In a post from Hanna Maliar, Ukraine’s deputy minister of defence, surgeons removed an unexploded VOG grenade from the soldier in an operation led by doctor Andrii Verba.
The operation was conducted without using electrocoagulation, a method used to control bleeding during surgery, as it could detonate the grenade.
“Military doctors conducted an operation to remove a VOG grenade, which did not break, from the body of the soldier,” she wrote in a Facebook post.
Anton Gerashchenko, Ukraine’s internal affairs ministerial adviser, said the operation would “go down in medical textbooks”. According to Mr Geraschchenko, the patient was a 28-year-old.
Citing Yevgenia Slivko, communications adviser to the commander of the medical forces in Ukraine’s military, Mr Geraschchenko added: “There have never been such operations in the practice of our doctors. Similar was during the war in Afghanistan.
“About the current patient, I can say that he was born in 1994, now he is sent for rehabilitation, his condition is stable. I think this case will go down in medical textbooks.”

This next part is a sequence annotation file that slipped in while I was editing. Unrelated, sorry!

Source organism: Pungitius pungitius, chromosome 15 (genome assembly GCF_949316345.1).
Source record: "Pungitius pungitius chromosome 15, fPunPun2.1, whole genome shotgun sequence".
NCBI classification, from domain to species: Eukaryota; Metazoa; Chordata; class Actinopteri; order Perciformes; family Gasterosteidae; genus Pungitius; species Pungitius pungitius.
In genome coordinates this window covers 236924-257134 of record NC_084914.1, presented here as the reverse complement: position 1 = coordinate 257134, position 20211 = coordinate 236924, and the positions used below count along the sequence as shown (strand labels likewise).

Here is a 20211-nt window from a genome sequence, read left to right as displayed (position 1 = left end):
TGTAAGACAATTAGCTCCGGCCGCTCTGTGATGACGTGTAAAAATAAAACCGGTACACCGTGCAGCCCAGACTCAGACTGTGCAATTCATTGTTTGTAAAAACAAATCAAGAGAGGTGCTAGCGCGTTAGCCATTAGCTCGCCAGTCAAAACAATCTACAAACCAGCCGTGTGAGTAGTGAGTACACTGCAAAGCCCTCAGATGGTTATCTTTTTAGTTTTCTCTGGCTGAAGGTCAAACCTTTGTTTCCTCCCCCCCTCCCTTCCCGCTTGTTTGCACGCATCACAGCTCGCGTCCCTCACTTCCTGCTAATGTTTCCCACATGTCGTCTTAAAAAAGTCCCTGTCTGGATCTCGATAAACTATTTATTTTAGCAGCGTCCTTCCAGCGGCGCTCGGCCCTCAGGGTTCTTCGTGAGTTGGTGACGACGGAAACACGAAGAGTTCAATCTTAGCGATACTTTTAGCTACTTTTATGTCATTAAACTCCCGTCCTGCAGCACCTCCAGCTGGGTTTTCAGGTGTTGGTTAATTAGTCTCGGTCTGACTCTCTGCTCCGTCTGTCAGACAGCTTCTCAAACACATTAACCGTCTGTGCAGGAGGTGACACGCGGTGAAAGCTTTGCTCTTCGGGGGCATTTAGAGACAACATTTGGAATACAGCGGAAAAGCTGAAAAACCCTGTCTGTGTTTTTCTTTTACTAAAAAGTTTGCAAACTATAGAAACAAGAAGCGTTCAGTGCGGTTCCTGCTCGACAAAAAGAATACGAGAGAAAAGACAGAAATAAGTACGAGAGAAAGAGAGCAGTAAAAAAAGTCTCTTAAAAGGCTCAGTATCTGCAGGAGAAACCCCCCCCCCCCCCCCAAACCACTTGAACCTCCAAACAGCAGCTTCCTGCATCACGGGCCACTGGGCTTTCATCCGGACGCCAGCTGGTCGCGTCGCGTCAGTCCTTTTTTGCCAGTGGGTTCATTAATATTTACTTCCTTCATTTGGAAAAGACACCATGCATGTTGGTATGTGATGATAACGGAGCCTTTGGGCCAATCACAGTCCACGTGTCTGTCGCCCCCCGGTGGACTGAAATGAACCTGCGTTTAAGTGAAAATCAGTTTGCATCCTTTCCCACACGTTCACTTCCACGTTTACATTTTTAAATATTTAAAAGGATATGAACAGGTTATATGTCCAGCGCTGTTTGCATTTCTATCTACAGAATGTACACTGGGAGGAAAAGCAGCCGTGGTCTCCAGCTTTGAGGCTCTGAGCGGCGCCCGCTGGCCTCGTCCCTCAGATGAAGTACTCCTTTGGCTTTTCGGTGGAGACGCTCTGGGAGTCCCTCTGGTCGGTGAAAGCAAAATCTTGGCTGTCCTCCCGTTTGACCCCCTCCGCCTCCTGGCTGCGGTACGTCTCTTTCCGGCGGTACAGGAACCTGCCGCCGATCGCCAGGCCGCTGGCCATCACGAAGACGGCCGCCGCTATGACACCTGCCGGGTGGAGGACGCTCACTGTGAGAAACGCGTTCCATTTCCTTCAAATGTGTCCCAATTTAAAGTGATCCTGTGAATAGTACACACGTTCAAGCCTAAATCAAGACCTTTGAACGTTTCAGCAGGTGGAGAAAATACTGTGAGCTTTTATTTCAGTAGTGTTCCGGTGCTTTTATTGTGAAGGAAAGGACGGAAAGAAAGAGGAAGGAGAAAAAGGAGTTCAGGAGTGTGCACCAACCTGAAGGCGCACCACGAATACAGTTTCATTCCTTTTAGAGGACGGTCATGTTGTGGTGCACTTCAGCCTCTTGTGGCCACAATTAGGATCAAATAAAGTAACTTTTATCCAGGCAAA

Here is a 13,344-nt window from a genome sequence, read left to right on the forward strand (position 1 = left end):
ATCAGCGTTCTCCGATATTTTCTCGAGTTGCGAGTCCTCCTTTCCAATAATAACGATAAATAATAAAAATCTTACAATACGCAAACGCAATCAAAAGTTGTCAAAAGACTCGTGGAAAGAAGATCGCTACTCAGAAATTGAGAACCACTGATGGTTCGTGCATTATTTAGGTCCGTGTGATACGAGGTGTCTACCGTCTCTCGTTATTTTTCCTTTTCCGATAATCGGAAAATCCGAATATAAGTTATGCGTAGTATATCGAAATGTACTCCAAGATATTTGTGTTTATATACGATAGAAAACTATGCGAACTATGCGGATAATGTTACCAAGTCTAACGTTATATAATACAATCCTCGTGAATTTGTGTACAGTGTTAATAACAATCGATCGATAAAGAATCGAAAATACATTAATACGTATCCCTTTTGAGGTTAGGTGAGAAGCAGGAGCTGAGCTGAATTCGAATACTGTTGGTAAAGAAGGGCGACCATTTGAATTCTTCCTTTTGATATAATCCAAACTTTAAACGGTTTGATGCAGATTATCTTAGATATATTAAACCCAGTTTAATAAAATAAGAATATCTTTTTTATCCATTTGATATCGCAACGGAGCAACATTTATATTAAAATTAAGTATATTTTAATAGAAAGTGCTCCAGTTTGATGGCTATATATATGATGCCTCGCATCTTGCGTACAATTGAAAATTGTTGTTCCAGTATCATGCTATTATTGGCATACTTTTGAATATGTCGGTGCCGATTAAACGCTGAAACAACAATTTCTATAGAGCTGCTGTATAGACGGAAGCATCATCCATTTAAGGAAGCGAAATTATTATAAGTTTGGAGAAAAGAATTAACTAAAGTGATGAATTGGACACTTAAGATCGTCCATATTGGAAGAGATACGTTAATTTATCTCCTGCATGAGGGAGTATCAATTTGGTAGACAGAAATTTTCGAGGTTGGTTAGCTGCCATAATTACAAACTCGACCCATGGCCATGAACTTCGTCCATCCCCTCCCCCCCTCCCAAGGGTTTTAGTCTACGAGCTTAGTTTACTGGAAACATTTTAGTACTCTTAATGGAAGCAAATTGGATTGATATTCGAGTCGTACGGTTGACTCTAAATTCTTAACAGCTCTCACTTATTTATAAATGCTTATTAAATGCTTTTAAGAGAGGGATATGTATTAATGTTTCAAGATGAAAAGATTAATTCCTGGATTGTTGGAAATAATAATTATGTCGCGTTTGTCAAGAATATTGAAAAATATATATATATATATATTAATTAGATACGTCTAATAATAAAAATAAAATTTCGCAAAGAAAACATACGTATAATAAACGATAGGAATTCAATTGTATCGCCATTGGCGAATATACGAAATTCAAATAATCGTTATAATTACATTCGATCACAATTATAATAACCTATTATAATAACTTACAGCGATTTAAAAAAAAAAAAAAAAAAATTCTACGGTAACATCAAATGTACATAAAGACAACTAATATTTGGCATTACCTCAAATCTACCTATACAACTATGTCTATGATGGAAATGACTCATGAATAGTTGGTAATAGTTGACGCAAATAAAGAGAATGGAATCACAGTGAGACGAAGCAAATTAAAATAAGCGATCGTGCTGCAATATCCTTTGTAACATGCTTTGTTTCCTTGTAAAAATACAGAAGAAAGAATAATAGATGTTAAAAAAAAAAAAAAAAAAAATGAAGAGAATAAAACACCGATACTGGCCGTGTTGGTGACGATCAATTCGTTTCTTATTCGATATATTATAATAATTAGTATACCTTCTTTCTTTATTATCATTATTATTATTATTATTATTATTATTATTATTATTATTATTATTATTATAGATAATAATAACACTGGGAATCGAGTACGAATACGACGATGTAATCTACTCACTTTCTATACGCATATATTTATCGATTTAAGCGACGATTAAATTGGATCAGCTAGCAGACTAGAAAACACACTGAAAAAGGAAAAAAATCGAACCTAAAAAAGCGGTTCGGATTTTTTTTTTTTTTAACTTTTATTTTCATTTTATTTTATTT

Away from the historic surgery, a former British Army chief has said Vladimir Putin’s appointment of army chief Valery Gerasimov as the new commander of his invasion of Ukraine is a “sign of desperation”.
The Russian President ordered a reshuffle of his top military command on Wednesday, demoting General Sergei Surovikin, who was appointed only in October to lead the invasion and oversaw heavy attacks on Ukraine’s energy infrastructure.
Lord Richard Dannatt, former Chief of the General Staff, said General Surovikin had failed to make a difference in the war, now into its 11th month, as Russian forces face stiff resistance from Ukraine.
He told Sky News: “It’s a very interesting move that Putin has put Gerasimov in charge now. He is the chief of the general staff, so he is the number one soldier in Russia. I think you can probably interpret this as a sign of desperation.”